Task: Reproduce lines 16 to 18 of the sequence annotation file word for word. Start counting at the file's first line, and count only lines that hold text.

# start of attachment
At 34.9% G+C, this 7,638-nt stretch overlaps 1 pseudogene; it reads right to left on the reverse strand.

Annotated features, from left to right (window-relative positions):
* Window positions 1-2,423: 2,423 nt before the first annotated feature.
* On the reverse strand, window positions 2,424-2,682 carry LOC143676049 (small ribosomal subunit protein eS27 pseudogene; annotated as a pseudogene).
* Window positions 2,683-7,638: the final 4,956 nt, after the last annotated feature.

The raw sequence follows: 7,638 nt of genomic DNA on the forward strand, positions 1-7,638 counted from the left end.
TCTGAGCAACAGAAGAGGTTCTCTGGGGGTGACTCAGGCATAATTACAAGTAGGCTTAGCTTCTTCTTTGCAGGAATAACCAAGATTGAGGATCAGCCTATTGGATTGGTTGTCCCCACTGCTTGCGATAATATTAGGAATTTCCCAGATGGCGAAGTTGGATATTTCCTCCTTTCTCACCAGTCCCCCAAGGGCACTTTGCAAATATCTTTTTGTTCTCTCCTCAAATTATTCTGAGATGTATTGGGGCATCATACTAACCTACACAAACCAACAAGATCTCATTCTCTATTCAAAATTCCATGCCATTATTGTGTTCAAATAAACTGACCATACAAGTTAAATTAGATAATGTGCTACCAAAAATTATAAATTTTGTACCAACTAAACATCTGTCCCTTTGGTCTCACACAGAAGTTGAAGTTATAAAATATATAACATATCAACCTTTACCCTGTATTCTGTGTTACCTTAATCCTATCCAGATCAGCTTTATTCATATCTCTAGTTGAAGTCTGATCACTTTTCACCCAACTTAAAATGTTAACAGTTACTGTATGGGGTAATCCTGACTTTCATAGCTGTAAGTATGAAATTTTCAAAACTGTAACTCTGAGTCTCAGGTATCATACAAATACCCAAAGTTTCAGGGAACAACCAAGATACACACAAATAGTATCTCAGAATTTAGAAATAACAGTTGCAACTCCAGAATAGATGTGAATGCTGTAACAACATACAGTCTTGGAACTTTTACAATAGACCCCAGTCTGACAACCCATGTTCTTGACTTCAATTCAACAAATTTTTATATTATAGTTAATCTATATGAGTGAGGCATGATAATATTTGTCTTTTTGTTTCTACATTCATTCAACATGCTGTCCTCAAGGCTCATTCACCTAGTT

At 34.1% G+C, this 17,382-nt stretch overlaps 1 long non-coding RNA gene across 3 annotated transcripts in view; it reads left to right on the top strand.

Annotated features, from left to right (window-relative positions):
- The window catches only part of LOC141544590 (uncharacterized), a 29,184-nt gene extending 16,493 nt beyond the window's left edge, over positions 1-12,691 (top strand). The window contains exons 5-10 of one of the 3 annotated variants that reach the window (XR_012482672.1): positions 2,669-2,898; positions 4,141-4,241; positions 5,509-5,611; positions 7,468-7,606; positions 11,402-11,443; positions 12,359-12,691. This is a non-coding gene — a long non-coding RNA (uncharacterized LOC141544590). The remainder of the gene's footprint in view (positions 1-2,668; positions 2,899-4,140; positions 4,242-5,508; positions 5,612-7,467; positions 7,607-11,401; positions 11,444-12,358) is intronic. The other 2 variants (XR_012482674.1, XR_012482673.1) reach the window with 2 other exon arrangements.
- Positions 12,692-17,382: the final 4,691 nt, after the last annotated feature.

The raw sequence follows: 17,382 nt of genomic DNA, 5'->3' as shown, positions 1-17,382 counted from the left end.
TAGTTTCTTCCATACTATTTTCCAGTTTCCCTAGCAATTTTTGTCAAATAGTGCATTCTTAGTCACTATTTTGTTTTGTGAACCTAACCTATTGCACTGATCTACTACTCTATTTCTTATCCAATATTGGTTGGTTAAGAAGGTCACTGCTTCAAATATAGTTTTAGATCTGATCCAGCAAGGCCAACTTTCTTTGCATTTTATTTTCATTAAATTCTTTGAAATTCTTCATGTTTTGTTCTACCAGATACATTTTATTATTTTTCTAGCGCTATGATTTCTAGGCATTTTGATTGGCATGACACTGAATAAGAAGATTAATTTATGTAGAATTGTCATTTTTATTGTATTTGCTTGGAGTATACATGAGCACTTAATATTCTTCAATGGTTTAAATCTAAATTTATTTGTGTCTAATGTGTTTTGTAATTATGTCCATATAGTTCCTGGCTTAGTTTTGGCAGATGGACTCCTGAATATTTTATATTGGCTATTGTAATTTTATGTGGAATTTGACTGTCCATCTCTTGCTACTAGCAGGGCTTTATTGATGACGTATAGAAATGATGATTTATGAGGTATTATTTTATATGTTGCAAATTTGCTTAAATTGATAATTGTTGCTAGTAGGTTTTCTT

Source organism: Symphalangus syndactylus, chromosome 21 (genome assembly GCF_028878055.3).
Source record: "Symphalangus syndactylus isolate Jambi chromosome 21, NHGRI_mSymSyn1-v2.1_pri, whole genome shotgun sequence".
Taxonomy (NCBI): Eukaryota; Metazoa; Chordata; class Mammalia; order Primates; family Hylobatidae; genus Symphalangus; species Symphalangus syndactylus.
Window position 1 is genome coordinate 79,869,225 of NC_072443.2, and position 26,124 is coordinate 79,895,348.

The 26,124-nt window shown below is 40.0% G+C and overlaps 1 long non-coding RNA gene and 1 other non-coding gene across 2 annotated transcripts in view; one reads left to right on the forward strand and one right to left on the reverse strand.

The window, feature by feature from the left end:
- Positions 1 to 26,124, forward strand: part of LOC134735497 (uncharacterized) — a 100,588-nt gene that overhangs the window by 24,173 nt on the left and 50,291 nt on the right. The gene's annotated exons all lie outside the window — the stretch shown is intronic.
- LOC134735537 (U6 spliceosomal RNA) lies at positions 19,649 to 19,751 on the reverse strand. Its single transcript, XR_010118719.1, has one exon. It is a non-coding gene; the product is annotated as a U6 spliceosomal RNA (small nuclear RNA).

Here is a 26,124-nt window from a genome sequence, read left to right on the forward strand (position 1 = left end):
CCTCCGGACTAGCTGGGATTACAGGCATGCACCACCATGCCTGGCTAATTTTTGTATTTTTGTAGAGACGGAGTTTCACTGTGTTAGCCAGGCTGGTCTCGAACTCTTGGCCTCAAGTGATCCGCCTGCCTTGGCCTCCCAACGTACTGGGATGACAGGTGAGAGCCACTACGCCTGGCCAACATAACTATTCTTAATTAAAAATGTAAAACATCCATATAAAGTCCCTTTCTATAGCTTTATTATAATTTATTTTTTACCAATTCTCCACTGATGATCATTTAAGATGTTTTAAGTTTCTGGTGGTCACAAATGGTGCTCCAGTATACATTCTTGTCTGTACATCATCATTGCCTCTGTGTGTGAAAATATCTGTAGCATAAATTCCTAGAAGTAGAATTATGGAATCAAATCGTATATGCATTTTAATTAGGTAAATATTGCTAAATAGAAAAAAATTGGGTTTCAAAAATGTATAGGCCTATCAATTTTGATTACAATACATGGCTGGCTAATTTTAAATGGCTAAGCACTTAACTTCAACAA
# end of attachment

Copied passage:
Taxonomy (NCBI): Eukaryota; Metazoa; Chordata; class Mammalia; order Primates; family Hylobatidae; genus Symphalangus; species Symphalangus syndactylus.
Window position 1 is genome coordinate 79,869,225 of NC_072443.2, and position 26,124 is coordinate 79,895,348.

The 26,124-nt window shown below is 40.0% G+C and overlaps 1 long non-coding RNA gene and 1 other non-coding gene across 2 annotated transcripts in view; one reads left to right on the forward strand and one right to left on the reverse strand.